Behind on Taxes
I work for an establishment which is behind in both filing and
paying both state sales tax and food and beverage tax. They have
been trying to get caught up with filing. They have also made a
major payment in trying to get caught up as well as monthly
payments. The IN Department of Revenue has put a protest
against their liquor license. Each month they have to apply for a
30-day extension. This last time they were told the entire amount
had to be paid in full before an extension could be granted. How
do they expect this to be paid if they do not grant the license
extension in order for the business to earn money. Any advice
would be appreciated. Can they just kill a business this way?
2 Answers from Attorneys
Re: Behind on Taxes
What you have to remember is that the taxes that were not turned over to the Indiana Dept of Revenue ("IDOR") are trust taxes. In essence, they were never the property of the business to begin with, it just acted as a collecting agent for the state. Accordingly, you can look at the firm using those taxes as a form of theft, which puts IDOR's stance in a more favorable light. I do not know of any taxing authority (state or federal)that does not aggressively respond when it finds out that trust taxes have not been turned over.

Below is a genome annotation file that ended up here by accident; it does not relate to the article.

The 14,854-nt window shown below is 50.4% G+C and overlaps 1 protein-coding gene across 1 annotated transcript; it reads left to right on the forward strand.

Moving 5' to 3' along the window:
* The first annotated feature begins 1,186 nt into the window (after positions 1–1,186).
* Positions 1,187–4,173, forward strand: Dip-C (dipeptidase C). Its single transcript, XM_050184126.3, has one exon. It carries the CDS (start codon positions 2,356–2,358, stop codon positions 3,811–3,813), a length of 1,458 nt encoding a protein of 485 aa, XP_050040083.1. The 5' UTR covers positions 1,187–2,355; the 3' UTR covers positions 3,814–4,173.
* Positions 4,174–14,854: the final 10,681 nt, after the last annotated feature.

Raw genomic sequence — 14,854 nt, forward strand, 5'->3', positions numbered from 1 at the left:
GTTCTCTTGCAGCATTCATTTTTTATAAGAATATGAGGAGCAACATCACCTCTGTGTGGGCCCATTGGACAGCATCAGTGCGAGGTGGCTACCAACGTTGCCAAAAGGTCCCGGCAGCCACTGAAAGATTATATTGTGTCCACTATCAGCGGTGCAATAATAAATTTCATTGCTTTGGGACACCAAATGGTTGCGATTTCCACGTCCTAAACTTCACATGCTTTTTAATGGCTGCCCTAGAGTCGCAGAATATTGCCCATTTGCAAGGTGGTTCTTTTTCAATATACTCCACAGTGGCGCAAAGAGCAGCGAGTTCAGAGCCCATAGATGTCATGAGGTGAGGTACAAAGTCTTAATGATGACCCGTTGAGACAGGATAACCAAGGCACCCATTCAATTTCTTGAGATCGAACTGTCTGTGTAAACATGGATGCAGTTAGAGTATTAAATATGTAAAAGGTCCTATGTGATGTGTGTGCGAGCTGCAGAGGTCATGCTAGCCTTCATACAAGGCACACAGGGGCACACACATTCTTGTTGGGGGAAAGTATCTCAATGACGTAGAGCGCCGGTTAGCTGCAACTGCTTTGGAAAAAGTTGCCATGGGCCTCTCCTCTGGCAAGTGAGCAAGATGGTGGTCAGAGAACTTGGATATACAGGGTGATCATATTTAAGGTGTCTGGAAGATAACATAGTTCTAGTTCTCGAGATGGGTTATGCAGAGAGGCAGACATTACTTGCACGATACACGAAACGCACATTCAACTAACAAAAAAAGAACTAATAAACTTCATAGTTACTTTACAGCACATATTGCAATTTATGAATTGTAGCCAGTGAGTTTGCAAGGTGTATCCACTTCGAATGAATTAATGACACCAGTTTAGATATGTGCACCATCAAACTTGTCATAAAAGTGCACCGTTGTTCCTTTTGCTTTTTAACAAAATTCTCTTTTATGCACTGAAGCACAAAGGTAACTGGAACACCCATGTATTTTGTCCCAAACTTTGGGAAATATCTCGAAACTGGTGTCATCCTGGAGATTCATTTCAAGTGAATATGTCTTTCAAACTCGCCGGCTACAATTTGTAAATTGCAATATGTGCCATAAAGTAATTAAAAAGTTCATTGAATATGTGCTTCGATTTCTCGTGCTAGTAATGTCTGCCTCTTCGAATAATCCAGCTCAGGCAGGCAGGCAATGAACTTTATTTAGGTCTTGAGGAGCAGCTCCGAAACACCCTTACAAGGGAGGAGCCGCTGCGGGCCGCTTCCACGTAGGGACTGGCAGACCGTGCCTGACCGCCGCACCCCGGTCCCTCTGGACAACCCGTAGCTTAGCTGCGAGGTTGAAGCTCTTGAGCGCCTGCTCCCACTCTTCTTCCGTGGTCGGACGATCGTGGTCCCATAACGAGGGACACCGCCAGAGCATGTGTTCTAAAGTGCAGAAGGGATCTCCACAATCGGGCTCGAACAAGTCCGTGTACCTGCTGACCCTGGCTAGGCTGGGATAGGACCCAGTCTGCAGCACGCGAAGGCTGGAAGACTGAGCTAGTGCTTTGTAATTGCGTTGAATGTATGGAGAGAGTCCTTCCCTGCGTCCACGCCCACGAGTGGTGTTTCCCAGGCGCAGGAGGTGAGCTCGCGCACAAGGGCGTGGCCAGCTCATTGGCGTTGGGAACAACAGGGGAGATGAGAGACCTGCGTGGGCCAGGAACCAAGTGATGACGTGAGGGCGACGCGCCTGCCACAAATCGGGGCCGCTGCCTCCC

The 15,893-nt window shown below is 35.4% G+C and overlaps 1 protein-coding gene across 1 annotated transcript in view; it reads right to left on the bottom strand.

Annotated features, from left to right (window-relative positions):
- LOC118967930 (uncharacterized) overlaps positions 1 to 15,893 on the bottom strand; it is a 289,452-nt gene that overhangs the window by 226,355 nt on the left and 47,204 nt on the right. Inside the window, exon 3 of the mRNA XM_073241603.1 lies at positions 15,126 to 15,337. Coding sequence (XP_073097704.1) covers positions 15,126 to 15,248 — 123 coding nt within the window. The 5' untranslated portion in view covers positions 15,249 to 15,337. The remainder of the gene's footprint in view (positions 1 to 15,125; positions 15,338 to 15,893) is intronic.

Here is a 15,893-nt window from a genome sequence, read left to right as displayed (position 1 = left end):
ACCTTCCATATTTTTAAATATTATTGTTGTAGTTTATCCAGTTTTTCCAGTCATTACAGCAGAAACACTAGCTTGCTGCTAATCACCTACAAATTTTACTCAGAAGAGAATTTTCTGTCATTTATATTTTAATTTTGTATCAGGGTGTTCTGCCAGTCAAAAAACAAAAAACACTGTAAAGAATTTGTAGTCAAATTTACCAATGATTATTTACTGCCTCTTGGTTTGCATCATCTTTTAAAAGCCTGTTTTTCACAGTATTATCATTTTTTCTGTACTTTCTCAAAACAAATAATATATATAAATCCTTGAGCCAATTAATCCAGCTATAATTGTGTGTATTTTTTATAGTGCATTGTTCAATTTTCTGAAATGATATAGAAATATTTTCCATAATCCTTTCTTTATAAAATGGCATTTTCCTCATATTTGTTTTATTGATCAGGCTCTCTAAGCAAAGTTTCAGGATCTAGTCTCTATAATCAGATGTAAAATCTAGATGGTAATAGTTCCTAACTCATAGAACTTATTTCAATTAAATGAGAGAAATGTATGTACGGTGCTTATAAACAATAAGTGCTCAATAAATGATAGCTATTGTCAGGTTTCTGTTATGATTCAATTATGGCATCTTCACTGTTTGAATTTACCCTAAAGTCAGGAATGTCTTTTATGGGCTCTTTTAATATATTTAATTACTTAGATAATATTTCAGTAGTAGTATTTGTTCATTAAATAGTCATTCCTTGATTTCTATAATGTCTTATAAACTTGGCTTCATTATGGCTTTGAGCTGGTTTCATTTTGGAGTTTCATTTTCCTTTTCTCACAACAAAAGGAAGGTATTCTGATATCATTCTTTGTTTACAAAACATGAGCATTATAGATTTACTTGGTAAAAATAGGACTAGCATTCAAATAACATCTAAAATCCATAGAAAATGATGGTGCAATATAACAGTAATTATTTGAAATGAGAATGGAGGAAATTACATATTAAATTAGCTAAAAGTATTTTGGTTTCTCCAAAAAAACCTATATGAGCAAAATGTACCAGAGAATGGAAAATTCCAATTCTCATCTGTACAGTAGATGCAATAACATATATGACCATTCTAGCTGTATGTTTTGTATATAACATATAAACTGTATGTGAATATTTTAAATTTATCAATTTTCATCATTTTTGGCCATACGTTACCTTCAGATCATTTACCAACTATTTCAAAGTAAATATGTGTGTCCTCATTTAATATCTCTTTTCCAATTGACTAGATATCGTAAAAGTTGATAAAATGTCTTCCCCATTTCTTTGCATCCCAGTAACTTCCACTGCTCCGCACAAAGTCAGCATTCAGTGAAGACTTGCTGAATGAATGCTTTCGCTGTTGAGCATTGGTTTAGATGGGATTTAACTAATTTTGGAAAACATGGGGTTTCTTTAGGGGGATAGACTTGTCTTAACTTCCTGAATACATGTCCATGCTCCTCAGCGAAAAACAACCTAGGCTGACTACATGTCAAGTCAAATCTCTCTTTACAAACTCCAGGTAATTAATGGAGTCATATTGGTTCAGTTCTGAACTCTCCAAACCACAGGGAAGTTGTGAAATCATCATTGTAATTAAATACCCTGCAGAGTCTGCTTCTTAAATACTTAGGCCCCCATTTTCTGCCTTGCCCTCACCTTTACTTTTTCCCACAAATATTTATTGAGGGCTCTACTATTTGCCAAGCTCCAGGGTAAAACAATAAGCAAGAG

The importance of a tax being deemed a "trust tax" is brought home by the fact that a trust tax is never dischargeable in bankruptcy, and the taxing authority can go after those people who were responsible for collecting but not remitting those taxes.
In short, if the taxes owed by the business were other than "trust" taxes, such as income, IDOR would not have been nearly as agressive in its approach. In fact, I am surprised that it gave your business month to month relief. My clients who are bar owners have never received that type of leniency - the total amount has always had to have been paid prior to them getting their license renewal.
Re: Behind on Taxes
In a word, "yes." Both the federal and state tax authorities can take actions which to those on the receiving end seem illogical. But try to look at it from the government's side. There are rules regarding one's tax obligations. The rules are clear (well, really not, but that's a different story), and it is unfair for one business to pay its taxes while the one next door does not. Furthermore, often failing businesses are "pyramiding" liabilities, making the problem worse day by day. In that situation, the government is often better off forcing the business to fold or at least sell to someone who could operate it better. But hey, at least they no longer put tax delinquents in debtors' prison, so things are better than they once were.